Tiger Woods was not penalised for double-hitting a shot out of the bushes on the 18th hole Friday, despite admitting to officials it WAS a double-hit after seeing a slo-mo replay.
Woods, who went on to finish 17th in the 18-man field, was not penalised because the HD slo-mo video replay was required to see the violation and the American couldn’t have been reasonably expected to detect the double-hit in real time.
The former world number one took a swipe at his ball off one knee with a limited backswing, and he managed to make contact and move his ball out into the rough.
It would result in a double-bogey and Woods was soon greeted in the scorer's hut by rules officials to review the shot. Watch it below...
"Did he hit the ball twice?"— PGA TOUR (@PGATOUR) 30 November 2018
It's been determined there's no penalty for Tiger Woods on the 18th hole. pic.twitter.com/xMCUAnBkcB
Woods either double-hit the shot or he had scooped the ball from under the bush - both of which would have resulted in a penalty.
Now this is where it gets complicated. According to the current Rule 14-4, if a player hits their ball more than once during a stroke, it's a two-stroke penalty. However, the new and improved Rules of Golf wipe out this rule - but that doesn't commence until January 1, 2019.
Following a lengthy review with Woods, officials determined that he had committed a double hit - BUT because they needed slo-mo HD video to see it, Woods was NOT assessed a penalty under Decision 34-3/10.
This decision states "a player’s reasonable judgement in making certain types of fact determinations will be accepted even if, after the player has made a stroke, video evidence shows that the player’s judgement might have been wrong, and video evidence that shows facts that could not reasonably have been seen with the ‘naked eye’ will be disregarded."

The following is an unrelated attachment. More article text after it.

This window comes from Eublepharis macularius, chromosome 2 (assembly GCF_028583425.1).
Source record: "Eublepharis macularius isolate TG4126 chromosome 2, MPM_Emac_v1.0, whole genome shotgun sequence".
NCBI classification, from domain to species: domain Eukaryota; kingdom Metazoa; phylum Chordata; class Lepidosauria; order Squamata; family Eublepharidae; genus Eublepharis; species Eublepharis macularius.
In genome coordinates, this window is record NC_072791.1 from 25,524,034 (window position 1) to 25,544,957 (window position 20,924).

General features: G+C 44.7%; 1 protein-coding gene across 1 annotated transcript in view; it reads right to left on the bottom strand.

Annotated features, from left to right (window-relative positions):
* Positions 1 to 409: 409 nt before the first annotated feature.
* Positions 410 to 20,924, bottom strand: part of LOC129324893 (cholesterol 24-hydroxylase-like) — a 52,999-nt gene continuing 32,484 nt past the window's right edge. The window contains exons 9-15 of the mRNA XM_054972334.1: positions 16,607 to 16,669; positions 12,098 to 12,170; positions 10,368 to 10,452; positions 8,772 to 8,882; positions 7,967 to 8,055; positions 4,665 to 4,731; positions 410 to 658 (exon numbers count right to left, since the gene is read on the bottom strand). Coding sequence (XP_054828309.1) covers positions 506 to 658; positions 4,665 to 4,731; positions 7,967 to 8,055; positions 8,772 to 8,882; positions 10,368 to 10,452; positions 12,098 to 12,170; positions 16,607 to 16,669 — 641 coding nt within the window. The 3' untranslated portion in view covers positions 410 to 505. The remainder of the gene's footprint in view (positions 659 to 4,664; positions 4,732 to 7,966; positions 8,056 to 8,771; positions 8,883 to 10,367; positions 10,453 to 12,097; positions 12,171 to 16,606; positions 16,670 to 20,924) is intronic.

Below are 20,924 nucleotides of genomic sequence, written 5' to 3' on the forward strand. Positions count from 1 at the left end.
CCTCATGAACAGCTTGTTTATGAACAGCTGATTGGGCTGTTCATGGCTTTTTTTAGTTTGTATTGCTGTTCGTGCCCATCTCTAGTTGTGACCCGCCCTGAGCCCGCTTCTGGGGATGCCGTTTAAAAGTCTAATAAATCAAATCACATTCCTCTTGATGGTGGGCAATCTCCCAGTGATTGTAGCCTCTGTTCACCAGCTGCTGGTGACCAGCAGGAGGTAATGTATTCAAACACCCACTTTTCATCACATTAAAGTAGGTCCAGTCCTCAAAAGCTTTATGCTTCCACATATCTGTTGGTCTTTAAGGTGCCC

After his round, Woods admitted that the video review showed him hitting the ball twice, but because it wasn’t "discernible to the naked eye" he received no penalty.
Mark Russell, PGA Tour Vice President of Rules and Competitions said: "Tiger was under a bush and we did determine that he did make a stroke at it. He didn’t scrape or spoon or push the ball. And when he did that, Tiger said that he did not think he hit the ball twice. Looking at it in the regular speed on a high-definition television, you couldn’t tell that at all, but when you slowed it down to ultraslow motion high-definition television,you could see where the club [sic] did stay on the clubface quite a bit of time and it looked like he might have hit it twice, but there’s no way he could tell that.
"In this age of high-definition slow motion television, we’ve got a decision at 34-3/10, Limitations on Use of Video Evidence. Basically it says if the player did not know that he did that and the only way you can tell that is by using this type of slow motion technology, he’s exempt from the rules, so there’s no penalty there."